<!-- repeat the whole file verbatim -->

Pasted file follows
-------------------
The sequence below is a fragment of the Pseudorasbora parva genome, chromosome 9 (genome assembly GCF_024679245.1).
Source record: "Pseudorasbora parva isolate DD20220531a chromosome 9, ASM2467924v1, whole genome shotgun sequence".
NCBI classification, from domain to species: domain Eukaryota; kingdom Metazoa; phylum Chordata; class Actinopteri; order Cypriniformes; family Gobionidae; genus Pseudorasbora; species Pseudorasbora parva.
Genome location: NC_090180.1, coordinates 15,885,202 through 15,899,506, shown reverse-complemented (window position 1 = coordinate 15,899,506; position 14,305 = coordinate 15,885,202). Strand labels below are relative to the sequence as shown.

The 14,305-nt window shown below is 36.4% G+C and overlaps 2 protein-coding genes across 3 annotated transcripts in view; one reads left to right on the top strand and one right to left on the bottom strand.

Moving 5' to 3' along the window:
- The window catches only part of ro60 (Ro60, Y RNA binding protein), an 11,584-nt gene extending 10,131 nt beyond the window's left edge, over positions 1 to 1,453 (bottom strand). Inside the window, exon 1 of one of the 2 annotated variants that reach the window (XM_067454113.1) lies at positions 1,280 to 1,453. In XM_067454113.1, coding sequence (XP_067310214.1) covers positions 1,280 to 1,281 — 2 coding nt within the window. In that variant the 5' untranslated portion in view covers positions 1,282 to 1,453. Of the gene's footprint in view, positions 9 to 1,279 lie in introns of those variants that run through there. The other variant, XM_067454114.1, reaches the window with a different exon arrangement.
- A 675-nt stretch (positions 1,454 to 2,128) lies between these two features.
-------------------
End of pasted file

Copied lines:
The sequence below is a fragment of the Pseudorasbora parva genome, chromosome 9 (genome assembly GCF_024679245.1).
Source record: "Pseudorasbora parva isolate DD20220531a chromosome 9, ASM2467924v1, whole genome shotgun sequence".
NCBI classification, from domain to species: domain Eukaryota; kingdom Metazoa; phylum Chordata; class Actinopteri; order Cypriniformes; family Gobionidae; genus Pseudorasbora; species Pseudorasbora parva.
Genome location: NC_090180.1, coordinates 15,885,202 through 15,899,506, shown reverse-complemented (window position 1 = coordinate 15,899,506; position 14,305 = coordinate 15,885,202). Strand labels below are relative to the sequence as shown.

The 14,305-nt window shown below is 36.4% G+C and overlaps 2 protein-coding genes across 3 annotated transcripts in view; one reads left to right on the top strand and one right to left on the bottom strand.

Moving 5' to 3' along the window:
- The window catches only part of ro60 (Ro60, Y RNA binding protein), an 11,584-nt gene extending 10,131 nt beyond the window's left edge, over positions 1 to 1,453 (bottom strand). Inside the window, exon 1 of one of the 2 annotated variants that reach the window (XM_067454113.1) lies at positions 1,280 to 1,453. In XM_067454113.1, coding sequence (XP_067310214.1) covers positions 1,280 to 1,281 — 2 coding nt within the window. In that variant the 5' untranslated portion in view covers positions 1,282 to 1,453. Of the gene's footprint in view, positions 9 to 1,279 lie in introns of those variants that run through there. The other variant, XM_067454114.1, reaches the window with a different exon arrangement.
- A 675-nt stretch (positions 1,454 to 2,128) lies between these two features.